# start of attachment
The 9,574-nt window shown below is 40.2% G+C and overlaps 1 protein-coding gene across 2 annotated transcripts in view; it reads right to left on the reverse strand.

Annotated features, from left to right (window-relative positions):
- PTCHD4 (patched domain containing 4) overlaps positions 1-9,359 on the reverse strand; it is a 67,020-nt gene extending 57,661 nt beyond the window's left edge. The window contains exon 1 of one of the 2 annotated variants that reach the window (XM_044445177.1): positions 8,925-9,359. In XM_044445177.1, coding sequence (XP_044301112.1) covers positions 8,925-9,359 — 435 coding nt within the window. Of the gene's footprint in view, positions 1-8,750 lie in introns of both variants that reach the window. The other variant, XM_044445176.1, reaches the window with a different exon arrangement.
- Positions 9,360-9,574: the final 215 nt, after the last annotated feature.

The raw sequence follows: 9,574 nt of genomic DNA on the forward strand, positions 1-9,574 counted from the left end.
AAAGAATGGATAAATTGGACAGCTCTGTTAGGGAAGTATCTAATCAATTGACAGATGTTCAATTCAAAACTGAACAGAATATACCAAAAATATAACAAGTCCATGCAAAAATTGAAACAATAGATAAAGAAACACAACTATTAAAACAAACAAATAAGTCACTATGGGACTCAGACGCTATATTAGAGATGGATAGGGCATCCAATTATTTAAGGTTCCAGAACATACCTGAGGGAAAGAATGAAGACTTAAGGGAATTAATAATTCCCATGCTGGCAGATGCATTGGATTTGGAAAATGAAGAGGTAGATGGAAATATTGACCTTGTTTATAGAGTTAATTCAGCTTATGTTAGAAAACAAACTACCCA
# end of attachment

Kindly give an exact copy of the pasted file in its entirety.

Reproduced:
The 9,574-nt window shown below is 40.2% G+C and overlaps 1 protein-coding gene across 2 annotated transcripts in view; it reads right to left on the reverse strand.

Annotated features, from left to right (window-relative positions):
- PTCHD4 (patched domain containing 4) overlaps positions 1-9,359 on the reverse strand; it is a 67,020-nt gene extending 57,661 nt beyond the window's left edge. The window contains exon 1 of one of the 2 annotated variants that reach the window (XM_044445177.1): positions 8,925-9,359. In XM_044445177.1, coding sequence (XP_044301112.1) covers positions 8,925-9,359 — 435 coding nt within the window. Of the gene's footprint in view, positions 1-8,750 lie in introns of both variants that reach the window. The other variant, XM_044445176.1, reaches the window with a different exon arrangement.
- Positions 9,360-9,574: the final 215 nt, after the last annotated feature.

The raw sequence follows: 9,574 nt of genomic DNA on the forward strand, positions 1-9,574 counted from the left end.
AAAGAATGGATAAATTGGACAGCTCTGTTAGGGAAGTATCTAATCAATTGACAGATGTTCAATTCAAAACTGAACAGAATATACCAAAAATATAACAAGTCCATGCAAAAATTGAAACAATAGATAAAGAAACACAACTATTAAAACAAACAAATAAGTCACTATGGGACTCAGACGCTATATTAGAGATGGATAGGGCATCCAATTATTTAAGGTTCCAGAACATACCTGAGGGAAAGAATGAAGACTTAAGGGAATTAATAATTCCCATGCTGGCAGATGCATTGGATTTGGAAAATGAAGAGGTAGATGGAAATATTGACCTTGTTTATAGAGTTAATTCAGCTTATGTTAGAAAACAAACTACCCA